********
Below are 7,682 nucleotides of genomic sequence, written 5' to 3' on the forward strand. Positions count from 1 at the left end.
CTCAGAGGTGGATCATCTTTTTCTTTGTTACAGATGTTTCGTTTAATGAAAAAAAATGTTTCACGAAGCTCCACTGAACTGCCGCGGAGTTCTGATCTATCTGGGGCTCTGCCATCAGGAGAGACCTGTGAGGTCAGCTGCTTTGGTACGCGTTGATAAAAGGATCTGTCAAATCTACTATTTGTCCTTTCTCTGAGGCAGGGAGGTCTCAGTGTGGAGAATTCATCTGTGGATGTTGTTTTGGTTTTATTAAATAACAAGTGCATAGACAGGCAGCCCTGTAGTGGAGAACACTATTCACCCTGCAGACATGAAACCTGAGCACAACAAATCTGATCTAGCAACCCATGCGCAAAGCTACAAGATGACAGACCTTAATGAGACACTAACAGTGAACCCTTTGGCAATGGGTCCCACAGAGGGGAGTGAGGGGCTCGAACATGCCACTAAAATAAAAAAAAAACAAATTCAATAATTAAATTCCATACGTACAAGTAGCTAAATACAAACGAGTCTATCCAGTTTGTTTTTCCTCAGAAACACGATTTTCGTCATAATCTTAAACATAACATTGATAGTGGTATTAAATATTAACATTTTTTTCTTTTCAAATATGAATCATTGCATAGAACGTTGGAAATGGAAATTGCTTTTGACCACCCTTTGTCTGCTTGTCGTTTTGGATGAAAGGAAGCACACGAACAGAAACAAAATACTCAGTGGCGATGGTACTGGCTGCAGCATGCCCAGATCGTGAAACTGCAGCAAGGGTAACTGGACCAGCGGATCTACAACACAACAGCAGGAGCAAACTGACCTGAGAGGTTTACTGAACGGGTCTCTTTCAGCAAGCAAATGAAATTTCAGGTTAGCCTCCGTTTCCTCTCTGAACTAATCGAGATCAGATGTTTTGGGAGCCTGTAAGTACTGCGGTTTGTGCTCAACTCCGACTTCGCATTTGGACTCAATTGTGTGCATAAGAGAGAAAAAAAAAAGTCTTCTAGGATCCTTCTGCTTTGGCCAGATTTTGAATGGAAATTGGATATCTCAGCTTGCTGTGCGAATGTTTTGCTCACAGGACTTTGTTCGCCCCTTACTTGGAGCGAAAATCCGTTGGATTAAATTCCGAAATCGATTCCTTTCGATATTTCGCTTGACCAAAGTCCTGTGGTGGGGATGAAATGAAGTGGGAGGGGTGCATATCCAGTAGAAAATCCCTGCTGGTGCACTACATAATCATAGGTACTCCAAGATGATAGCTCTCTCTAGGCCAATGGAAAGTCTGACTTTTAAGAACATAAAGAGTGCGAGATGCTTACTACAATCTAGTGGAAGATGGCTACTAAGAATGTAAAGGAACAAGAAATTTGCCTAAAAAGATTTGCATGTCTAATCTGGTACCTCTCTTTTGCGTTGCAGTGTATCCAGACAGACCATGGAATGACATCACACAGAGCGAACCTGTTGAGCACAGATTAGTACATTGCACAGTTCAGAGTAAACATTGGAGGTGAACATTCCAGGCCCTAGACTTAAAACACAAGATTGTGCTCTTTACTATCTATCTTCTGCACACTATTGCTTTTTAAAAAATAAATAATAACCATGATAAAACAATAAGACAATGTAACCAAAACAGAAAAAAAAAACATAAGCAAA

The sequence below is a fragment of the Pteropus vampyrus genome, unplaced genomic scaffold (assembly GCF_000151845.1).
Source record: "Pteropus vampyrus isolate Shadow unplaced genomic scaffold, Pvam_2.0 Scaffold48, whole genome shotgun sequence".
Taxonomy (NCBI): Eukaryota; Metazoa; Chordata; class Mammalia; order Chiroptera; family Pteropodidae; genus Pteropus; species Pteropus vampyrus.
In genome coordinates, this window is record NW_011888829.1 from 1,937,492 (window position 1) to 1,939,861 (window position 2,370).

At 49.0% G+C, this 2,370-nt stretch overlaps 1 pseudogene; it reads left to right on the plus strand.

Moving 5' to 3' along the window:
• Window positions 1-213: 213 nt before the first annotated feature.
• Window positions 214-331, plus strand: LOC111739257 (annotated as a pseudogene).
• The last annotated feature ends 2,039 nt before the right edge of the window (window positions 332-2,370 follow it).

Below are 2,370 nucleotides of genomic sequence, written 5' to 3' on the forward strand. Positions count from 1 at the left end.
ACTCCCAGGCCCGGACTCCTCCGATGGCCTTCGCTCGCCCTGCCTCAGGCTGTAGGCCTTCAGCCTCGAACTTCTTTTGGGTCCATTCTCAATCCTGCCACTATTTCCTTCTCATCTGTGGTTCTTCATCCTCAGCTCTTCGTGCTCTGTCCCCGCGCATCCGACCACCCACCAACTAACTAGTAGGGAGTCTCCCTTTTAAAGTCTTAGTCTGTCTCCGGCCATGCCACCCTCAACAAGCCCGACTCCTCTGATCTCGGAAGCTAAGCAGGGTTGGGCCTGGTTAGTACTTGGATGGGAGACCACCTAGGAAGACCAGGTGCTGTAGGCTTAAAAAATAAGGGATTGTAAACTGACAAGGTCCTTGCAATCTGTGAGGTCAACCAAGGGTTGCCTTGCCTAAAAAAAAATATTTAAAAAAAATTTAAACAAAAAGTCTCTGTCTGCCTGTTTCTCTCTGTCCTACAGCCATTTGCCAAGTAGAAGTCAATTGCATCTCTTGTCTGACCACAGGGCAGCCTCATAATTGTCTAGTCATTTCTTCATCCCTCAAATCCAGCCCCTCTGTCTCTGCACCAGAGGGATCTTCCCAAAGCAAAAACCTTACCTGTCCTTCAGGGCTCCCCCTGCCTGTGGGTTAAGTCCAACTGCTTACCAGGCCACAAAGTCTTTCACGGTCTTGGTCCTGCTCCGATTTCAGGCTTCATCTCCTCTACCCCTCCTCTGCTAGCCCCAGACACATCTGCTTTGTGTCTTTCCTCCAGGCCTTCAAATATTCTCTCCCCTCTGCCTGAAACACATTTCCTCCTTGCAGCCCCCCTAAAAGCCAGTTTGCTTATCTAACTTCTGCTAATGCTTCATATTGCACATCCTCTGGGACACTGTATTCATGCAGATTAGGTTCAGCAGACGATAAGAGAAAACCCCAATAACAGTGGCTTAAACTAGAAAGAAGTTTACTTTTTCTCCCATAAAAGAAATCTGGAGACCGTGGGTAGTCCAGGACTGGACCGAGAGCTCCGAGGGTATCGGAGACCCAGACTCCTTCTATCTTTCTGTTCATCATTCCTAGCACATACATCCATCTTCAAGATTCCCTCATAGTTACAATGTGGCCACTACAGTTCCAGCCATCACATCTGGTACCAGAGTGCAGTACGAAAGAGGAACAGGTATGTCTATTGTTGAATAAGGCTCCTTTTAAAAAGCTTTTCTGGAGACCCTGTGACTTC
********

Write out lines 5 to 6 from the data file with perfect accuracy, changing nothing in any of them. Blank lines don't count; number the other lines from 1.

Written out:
Taxonomy (NCBI): Eukaryota; Metazoa; Chordata; class Mammalia; order Chiroptera; family Pteropodidae; genus Pteropus; species Pteropus vampyrus.
In genome coordinates, this window is record NW_011888829.1 from 1,937,492 (window position 1) to 1,939,861 (window position 2,370).